Just a heads up, this post is more about my personal life and less about anything religious in nature. If this is not your cup of tea, feel free to skip it.
Usually I like to keep people posted on what I am reading, however, the past couple of months have been hectic as I have moved to a new city, had to find a new job, found one, then had to get accustomed to it. Luckily, the people that I work with at my new school are much more personable than at my last couple of schools. Also, I have access to the Internet unlike my old schools–which prohibited use of the Internet–because it was somehow “evil.”
Well, they didn’t just come out and say it. But many of the teachers were abusing it for, well, checking email, Facebook, and blogging. Even if it was related to school activities.
I once tried to convince my school to move the school newspaper to an online blog–where the students would have control of the publication and content. That didn’t fly well–because then they’d need a teacher to teach them how to do all that stuff–you know–like posting articles online. I tried to explain that it was simple, sort of like writing an email, but then the idea fizzled out–because the Principle didn’t want kids spending valuable class time writing emails. *Sigh.
But what can you do when people just don’t get it, moreover, refuse to get it even when it is drawn in easy to read crayon for them? Pretty colors and all. It’s like trying to explain the benefits of the invention of the wheel to a dinosaur. They just won’t care about your silly little donut-whole of a contraption–they’re living in a different era on the space time continuum. But I was taking for granted that I am in Japan, surrounded by technology, and the fact that it’s the 21st century. Living amongst the tech doesn’t mean people are necessarily computer literate. Computers are a specialized form of tech. But oh well, like I said, not much I can do about it now.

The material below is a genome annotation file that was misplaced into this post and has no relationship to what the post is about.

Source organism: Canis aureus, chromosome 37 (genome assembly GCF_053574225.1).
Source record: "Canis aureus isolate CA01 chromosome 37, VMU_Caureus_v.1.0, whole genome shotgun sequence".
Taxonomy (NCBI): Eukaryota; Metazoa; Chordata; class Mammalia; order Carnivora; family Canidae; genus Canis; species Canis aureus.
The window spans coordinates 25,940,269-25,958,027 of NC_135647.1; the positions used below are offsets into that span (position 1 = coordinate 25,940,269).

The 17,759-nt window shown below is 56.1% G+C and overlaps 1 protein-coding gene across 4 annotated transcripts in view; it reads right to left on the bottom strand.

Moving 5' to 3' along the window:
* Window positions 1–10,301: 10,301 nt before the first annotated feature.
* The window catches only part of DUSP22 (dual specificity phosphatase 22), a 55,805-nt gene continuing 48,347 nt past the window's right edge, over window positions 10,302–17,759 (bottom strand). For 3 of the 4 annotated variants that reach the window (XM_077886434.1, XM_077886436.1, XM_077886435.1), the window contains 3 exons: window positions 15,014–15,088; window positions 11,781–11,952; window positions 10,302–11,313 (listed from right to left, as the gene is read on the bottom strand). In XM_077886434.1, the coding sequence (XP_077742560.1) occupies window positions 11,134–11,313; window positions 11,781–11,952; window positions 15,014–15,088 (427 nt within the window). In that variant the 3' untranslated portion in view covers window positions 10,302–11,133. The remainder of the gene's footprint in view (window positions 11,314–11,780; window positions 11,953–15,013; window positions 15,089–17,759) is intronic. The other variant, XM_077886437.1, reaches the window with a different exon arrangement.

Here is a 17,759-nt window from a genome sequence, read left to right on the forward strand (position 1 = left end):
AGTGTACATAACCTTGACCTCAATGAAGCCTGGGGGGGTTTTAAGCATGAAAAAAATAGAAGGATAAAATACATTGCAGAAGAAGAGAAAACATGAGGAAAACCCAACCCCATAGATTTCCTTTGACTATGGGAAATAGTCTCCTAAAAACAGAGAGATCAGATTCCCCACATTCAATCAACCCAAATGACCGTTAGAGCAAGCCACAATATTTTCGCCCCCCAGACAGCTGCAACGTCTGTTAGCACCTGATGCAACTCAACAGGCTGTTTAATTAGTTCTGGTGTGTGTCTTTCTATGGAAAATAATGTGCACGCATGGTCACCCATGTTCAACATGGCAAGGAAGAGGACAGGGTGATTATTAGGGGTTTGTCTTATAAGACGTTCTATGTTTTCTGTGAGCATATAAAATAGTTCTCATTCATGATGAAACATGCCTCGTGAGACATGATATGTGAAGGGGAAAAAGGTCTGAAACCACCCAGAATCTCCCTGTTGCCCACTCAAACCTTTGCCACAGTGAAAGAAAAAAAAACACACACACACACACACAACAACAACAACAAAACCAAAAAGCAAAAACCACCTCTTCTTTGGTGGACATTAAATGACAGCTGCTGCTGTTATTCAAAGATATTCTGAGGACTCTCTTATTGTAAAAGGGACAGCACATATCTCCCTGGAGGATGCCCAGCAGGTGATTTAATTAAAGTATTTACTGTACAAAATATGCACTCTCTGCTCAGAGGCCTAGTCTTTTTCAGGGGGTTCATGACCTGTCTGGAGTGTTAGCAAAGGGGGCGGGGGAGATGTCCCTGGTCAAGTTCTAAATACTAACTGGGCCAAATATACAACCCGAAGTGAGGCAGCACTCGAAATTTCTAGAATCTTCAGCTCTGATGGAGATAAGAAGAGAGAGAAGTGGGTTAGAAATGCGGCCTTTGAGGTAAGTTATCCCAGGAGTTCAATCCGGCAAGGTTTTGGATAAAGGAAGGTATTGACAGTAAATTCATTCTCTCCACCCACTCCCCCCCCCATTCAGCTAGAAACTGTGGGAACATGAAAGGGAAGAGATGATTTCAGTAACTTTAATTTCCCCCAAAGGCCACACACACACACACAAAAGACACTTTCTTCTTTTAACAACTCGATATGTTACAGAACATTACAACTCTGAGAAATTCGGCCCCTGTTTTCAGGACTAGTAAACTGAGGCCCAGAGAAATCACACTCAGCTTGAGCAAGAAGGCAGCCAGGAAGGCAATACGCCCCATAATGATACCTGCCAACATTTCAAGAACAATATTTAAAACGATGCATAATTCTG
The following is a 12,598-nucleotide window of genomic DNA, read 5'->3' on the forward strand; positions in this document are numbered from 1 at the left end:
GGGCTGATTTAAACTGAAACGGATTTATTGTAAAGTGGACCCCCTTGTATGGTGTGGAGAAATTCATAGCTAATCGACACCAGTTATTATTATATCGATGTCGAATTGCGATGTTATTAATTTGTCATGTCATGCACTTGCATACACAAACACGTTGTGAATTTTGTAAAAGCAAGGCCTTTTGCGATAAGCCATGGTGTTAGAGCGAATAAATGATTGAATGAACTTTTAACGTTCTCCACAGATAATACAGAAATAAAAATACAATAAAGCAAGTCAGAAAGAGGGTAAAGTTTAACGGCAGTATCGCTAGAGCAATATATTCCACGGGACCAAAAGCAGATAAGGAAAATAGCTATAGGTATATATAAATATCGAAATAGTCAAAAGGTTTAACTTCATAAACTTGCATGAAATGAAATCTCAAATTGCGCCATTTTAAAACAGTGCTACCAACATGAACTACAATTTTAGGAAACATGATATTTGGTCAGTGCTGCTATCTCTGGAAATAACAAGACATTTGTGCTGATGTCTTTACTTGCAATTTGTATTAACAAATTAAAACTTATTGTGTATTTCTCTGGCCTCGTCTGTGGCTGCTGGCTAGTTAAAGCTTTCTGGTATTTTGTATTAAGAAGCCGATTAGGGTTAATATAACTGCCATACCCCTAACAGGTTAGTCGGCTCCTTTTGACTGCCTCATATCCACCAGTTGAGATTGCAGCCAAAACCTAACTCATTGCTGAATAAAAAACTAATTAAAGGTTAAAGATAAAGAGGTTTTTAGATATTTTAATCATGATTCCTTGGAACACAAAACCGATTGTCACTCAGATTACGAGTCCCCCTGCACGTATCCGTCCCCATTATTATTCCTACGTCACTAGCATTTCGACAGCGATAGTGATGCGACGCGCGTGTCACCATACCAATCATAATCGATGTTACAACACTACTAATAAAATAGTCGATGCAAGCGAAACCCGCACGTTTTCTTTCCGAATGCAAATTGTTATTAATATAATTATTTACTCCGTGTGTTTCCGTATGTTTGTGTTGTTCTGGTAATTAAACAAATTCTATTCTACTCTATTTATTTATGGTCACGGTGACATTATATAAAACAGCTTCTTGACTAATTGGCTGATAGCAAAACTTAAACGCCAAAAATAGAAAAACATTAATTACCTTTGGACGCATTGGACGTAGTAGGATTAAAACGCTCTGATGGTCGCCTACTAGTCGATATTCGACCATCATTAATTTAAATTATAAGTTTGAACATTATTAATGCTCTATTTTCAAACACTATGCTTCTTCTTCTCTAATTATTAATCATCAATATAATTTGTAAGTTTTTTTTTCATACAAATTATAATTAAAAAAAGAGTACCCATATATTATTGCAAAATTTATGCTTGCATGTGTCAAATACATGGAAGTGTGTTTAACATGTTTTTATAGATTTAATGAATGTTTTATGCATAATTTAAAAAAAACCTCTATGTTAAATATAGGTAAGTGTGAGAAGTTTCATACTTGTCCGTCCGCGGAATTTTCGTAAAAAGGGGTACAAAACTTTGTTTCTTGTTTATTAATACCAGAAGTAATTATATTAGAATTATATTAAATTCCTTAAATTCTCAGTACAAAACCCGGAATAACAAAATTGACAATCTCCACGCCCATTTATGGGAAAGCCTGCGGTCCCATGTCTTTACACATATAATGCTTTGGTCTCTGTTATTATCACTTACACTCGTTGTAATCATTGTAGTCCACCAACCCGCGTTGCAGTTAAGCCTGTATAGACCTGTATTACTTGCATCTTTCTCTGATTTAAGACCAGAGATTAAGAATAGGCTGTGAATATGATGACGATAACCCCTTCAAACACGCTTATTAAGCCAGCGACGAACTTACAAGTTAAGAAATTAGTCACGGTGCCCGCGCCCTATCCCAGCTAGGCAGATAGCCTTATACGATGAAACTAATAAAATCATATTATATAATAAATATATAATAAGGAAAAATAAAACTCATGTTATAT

I am just glad the faculty at my new school is a bit younger–a lot of twenty and thirty year olds fresh out of college teaching their first, second, or third year. Most of them are with the times–and I finally have people my own age to talk to! It’s great.
But I digress. Enough about work. I enjoy my new school, my new location, and living in the city is great. For those that don’t know–I live in Kumamoto, Japan.
As for books, it has been slow reading as I have had to meet deadlines as I try to finish editing my short novella series called The Scarecrow and Lady Kingston.
I am currently finishing the fifth short story, prepping the third and forth ones for publication, and plotting the finale. Meanwhile, I began my first foray in the genera of horror, thriller, survival type stories. Yeah, it may sound cliche, but I thought I would take a stab at writing my first zombie story. It’s still in the first stages, but I can tell you this much–it will be called Bitten: A Resurrection Thriller.
When I do get time to read, that is when I am not writing a book or a blog, I have been working my way through the lectures and interviews of Robert G. Ingersoll, which I am almost done with. One might find it hard to match such a great mind as Ingersoll’s, and they would be right, so it was sort of difficult to select my next read.
Happily, however, I discovered a decent Kindle edition of The Meditations of Marcus Aurelius, also known as the Emperor Philosopher of Rome, and I am already making my way into his philosophical mindset. He was of the Stoic school, a non-superstitious, non-believer, and his humanistic insights into the world are quite moving and inspirational.
To balance the philosophy side of things I downloaded Lisa Randall’s new book Knocking on Heaven’s Door, which is a comprehensive overview of the most up to date physics, theories, and concepts in science. It also is a discussion on how science, and scientific thinking, benefits us in our daily life–and I highly recommend this book.